Hammond residents frustrated over projects
As construction crews ready Wolf, Clark and Adams streets with X's spray painted on trees and lines marked on roads, some Hammond residents cry out in protest against actions of the Village Board.
Their list of complaints includes cutting down trees for the new street, installation of sidewalks and moving a trailer to access a sewer line.
Additionally, resident Dan Haggerty said he doesn't think the Board is doing their job of listening to the citizens and acting as the citizens desire.
"Our complaints fall on deaf ears," he said. "They let us say something and then say they're doing it anyway."
The controversies stem from the 2008 street project in which the identified streets are torn up and the sewer and water lines underneath them (some nearing or over 50 years old) are replaced.
The new streets will be wider than those torn up. Village Board President Vince Trudell said all the street projects in the past have laid down a 66-foot-wide street.
Additionally, sidewalks are being installed along Clark Street. Some residents of Clark Street lament that the sidewalks aren't necessary, and the loss is greater than the benefit. Many old, tall trees will need to be cut down in order for the sidewalk to pass through, not to mention the yard space they will take up and a potential decrease in property values.
Village Engineer Greg Adams said he has been working with the residents and Public Works Director Rod Turk to determine the best placement for everyone.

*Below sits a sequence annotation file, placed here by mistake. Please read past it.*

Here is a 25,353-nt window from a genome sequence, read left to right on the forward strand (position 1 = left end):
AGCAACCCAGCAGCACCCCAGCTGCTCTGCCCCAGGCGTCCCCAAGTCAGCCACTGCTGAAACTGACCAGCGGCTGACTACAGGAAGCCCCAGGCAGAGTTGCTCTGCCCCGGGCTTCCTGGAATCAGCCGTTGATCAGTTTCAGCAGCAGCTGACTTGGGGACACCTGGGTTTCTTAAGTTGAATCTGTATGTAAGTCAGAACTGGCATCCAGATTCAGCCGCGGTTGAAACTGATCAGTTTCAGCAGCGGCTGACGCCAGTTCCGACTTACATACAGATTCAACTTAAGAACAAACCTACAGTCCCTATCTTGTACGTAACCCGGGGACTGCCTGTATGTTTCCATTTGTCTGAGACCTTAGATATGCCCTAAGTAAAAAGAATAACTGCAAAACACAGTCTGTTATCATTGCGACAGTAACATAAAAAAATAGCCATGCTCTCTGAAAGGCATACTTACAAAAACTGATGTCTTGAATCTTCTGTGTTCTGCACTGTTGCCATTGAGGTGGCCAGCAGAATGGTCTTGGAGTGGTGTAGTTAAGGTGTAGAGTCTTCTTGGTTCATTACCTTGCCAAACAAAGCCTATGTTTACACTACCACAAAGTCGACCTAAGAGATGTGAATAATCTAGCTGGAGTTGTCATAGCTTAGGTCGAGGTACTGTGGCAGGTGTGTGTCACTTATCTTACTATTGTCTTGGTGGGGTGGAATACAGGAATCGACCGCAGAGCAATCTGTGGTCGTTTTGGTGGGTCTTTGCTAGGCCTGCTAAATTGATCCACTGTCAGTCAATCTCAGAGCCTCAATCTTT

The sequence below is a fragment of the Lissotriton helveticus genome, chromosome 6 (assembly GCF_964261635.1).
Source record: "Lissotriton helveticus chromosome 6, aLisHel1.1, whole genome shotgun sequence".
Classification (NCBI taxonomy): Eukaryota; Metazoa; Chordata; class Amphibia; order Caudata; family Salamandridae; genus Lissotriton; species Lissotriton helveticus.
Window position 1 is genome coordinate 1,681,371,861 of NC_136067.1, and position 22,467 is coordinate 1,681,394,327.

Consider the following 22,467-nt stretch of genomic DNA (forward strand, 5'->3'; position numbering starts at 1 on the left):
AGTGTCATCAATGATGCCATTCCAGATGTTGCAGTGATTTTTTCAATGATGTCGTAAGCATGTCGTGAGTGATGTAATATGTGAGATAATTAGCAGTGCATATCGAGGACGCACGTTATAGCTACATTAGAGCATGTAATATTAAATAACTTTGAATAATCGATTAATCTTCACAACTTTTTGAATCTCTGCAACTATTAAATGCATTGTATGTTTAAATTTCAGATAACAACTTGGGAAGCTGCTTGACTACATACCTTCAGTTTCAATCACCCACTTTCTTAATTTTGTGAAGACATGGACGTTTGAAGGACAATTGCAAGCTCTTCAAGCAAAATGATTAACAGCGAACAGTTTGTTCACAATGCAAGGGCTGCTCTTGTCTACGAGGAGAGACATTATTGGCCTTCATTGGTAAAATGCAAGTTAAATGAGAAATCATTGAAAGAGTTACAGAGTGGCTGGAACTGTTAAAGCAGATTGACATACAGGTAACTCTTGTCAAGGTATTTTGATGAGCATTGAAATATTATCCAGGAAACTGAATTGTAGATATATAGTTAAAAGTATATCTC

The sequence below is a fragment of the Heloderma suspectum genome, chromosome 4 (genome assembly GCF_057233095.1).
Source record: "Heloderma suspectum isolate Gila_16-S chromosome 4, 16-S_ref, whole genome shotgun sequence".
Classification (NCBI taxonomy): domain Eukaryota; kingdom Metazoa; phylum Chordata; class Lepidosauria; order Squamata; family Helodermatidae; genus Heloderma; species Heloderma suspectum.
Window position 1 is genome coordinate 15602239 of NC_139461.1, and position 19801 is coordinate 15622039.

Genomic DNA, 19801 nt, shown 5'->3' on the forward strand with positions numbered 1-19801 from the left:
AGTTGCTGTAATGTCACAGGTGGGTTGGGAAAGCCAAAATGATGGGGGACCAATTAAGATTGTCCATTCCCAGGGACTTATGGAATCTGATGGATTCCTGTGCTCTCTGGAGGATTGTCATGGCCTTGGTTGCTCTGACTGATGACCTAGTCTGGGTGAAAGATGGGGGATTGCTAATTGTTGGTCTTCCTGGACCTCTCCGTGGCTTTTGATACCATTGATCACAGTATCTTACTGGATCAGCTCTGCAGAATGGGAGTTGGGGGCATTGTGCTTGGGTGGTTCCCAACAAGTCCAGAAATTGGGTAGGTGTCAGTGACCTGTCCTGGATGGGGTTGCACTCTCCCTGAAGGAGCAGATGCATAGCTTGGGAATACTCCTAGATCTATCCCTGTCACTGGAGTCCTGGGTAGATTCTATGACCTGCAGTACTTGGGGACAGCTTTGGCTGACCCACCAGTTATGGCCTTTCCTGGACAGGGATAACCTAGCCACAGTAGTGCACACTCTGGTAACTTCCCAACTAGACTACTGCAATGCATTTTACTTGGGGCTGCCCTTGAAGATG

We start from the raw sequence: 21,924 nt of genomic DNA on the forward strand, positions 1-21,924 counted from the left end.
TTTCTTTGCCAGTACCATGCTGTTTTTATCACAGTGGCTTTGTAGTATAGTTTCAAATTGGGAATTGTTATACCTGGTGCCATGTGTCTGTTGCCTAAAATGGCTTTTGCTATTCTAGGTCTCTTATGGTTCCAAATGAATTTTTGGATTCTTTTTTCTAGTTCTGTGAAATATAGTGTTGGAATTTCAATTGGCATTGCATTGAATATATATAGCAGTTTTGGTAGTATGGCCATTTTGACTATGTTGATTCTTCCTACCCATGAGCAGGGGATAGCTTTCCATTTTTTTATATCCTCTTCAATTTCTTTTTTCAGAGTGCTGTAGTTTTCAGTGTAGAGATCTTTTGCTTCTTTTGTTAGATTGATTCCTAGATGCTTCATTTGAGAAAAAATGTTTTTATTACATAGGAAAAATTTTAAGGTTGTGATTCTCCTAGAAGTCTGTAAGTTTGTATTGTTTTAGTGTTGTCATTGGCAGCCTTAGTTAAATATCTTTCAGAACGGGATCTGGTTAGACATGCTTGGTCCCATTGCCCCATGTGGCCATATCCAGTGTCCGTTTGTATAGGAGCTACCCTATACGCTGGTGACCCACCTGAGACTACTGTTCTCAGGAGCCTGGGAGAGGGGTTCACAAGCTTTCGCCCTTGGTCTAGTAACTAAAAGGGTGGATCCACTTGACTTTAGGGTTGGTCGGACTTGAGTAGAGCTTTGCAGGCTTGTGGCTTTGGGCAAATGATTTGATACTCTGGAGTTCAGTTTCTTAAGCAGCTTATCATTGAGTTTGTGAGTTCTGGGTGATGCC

Turk reported at an Aug. 13 special Board meeting that the proposed sidewalk has been shifted two feet to the west, thereby saving about 12 trees.
He added that a few residents asked for their trees to be taken down during the street project. "It's a good time to move them," he said.
However, all residents aren't supportive of the project.
Three different households expressed their discontent with the Village Board and the street project during Hammond Heartland Days by putting large signs up.
The signs claim the Board is unconcerned with the residents or cost of improvements and they've been dishonest with the proceedings.
Trudell said the people are allowed to have their opinion. "If that's how they want to voice it, that's fine," he said.
Haggerty said, "If the Village wants the signs to be taken down, they'll have to do it."
One sign is on private property, Haggerty said. Another was taken down shortly after Heartland Days. The last was on a controversial piece of land adjoining Haggerty's. That sign has since been destroyed by rain.
The strip of land runs in line with Wolf Street. However, Haggerty said since he moved to his home in 1992, the alleged road has been a green space which he's taken care of like it was part of his lawn.
There are currently wooden posts blocking vehicles from travelling on the path.
Haggerty said he and his wife, Sally, have filed a lawsuit to resolve the issue. He said the state law says if the land has been maintained for five years by the residents, it's split between property owners.
Sally said they even offered to pay for new signs for Wolf Street to designate parts of the road as east and west.
The Haggertys said the Board refuses to budge on the issue to leave it as green space.
Trudell said the Board was concerned about safety issues. An ambulance got lost in the jaunt between Wolf Street segments one time.
Additionally, Trudell said the houses built behind Haggertys have never had a real road to their houses.
He said now seemed like a good time to put the road in since the street project was there already.
Another issue drawing strong protest from the community pertains to the trailer court on Wolf Street, owned by BB&C LLC.